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Linguistic Identities in Post-Conflict Societies

Current Issues and Developments in Northern Ireland

Freya Stancombe-Taylor

This article assesses the identity politics of language in post-conflict Northern Ireland, where language debates at a political level have been encased in questions of identity. However, despite the continued existence of ethnocentric narratives around language, opportunities have emerged for individuals to cross linguistic barriers and challenge the perspective that certain languages ‘belong’ to certain communities.

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Calling It Mammon

Instrumentalised Secularity and Religious Futures in Northern Ireland

Liam D. Murphy

Competitive funding by the European Union for community projects in Northern Ireland operates according to a political logic in which some groups and projects (deemed progressive, modern and generally secular) are prioritised, while others (discursively positioned as anachronistic, traditional and religious) are precluded. In this process, EU processes of statecraft seek to instrumentalise grassroots organisations as means to the many ends of a disenchanted, modern EU federation. In turn, overtly religious groups (among them churches, parachurches, and confraternities of various kinds) adapt to these conditions by instrumentalising EU processes and goals to the general end of securing a future place for religiosity in the 'new' Northern Ireland. This paper discusses the intersection of religious objectives and ideologies with that of European modernism in the context of two organisations: the Orange Order and the Divine Fellowship Congregation (DFC). Speci fically, I argue that both associations have developed distinctive forms of practice (the 'Orangefest' and 'Utopia' projects, respectively) that re-conceive what is possible for modern EU-funded initiatives. This adaptation has implications for both sets of institutions, in that each is transformed through articulation with the other.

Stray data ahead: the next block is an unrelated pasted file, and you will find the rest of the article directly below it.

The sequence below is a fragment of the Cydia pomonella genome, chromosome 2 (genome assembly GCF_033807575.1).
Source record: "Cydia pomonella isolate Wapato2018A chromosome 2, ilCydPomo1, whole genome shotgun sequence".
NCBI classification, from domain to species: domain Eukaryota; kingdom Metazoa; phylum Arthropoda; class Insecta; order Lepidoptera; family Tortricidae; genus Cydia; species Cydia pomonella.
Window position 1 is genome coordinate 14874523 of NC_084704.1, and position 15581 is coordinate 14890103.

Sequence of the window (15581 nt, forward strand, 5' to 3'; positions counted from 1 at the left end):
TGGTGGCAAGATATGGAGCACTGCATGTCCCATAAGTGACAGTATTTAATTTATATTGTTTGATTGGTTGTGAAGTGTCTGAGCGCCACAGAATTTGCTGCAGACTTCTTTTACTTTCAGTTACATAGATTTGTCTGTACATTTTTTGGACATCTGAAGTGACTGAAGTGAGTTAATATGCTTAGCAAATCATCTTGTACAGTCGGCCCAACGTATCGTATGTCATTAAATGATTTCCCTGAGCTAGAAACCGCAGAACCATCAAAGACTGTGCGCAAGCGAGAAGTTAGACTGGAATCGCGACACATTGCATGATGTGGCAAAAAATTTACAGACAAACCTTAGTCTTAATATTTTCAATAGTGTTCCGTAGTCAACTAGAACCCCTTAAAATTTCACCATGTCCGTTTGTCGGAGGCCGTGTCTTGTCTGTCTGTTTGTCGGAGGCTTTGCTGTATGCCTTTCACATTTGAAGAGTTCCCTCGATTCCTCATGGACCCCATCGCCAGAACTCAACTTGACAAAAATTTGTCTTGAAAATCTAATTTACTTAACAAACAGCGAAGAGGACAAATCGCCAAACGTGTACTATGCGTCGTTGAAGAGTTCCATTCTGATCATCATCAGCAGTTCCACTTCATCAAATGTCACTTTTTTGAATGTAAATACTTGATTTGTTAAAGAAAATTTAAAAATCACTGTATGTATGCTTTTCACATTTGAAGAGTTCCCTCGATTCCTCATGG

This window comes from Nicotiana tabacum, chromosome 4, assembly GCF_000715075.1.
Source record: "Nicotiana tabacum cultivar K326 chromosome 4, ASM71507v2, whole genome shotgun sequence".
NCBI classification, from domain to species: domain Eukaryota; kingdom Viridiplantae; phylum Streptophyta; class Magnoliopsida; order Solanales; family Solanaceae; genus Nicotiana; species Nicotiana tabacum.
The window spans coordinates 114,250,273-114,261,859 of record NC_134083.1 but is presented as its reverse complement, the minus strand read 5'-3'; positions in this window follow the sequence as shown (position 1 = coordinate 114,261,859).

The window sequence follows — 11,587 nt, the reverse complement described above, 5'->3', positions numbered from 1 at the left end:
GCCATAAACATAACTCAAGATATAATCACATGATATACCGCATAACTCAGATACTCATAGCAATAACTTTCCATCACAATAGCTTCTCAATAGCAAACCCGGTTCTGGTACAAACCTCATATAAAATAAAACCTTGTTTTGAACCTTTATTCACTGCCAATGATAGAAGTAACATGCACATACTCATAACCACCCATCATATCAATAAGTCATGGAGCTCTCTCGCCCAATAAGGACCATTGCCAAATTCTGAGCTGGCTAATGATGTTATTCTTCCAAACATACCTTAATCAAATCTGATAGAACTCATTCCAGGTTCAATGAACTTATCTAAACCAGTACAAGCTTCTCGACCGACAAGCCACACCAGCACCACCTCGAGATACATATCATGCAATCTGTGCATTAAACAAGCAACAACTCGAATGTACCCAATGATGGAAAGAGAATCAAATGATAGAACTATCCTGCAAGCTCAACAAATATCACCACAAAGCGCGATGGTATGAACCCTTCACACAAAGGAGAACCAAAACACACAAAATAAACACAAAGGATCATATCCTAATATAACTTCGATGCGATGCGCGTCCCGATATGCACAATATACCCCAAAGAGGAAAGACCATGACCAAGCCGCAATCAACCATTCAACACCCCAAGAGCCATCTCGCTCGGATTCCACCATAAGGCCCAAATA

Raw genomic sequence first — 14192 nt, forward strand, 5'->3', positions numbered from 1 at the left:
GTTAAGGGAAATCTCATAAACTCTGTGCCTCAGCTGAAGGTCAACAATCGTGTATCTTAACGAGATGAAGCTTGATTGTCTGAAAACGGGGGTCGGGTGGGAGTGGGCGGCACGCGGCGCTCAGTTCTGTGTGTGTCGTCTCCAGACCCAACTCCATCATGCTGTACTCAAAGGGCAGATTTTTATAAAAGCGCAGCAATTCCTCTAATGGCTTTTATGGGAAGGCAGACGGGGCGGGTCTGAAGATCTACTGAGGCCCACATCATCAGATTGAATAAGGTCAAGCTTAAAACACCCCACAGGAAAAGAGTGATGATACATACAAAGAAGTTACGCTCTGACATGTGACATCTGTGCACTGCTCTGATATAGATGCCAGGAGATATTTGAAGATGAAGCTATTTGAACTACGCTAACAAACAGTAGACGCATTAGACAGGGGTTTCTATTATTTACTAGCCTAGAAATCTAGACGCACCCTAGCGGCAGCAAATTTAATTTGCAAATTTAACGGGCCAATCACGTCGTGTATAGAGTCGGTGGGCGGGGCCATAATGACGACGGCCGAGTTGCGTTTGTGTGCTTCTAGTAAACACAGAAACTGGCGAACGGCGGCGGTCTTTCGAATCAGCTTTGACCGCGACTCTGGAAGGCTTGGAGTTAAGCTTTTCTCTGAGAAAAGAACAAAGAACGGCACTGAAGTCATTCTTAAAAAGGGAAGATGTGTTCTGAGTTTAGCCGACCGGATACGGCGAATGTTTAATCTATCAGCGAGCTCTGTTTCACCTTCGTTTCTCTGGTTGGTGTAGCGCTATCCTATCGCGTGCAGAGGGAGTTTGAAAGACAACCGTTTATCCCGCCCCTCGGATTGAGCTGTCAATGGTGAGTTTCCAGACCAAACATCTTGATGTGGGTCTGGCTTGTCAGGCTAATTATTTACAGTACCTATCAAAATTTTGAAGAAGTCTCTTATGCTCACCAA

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'I Listen to the Soundtrack and I'm Back There in the Day'

Impacts of Performing Memory in Northern Ireland

Magdalena Weiglhofer

This article addresses the function of public presentations of personal memory in a post-conflict context and explores whether they may contribute to a preservation of that conflict. In particular, it examines the reception of performed memories of violence and its aftermath by audiences who have lived through similar experiences. To do this, it will discuss observations from empirical research on a verbatim theatre production in Northern Ireland, Heroes with Their Hands in the Air, that used interviews with relatives of those killed or wounded in an incident that came to be known as 'Bloody Sunday'. Drawing on the responses to the stories portrayed, it argues that, although such performative re-enactment of memory may contribute to an affirmation of collective identity and thus to preserving boundaries, it allows a community of memory to examine past events of suffering and explore impacts that reach into the present.

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Living Heritage and Religious Traditions

Reinterpreting Columba/Colmcille in the UK City of Culture

Máiréad Nic Craith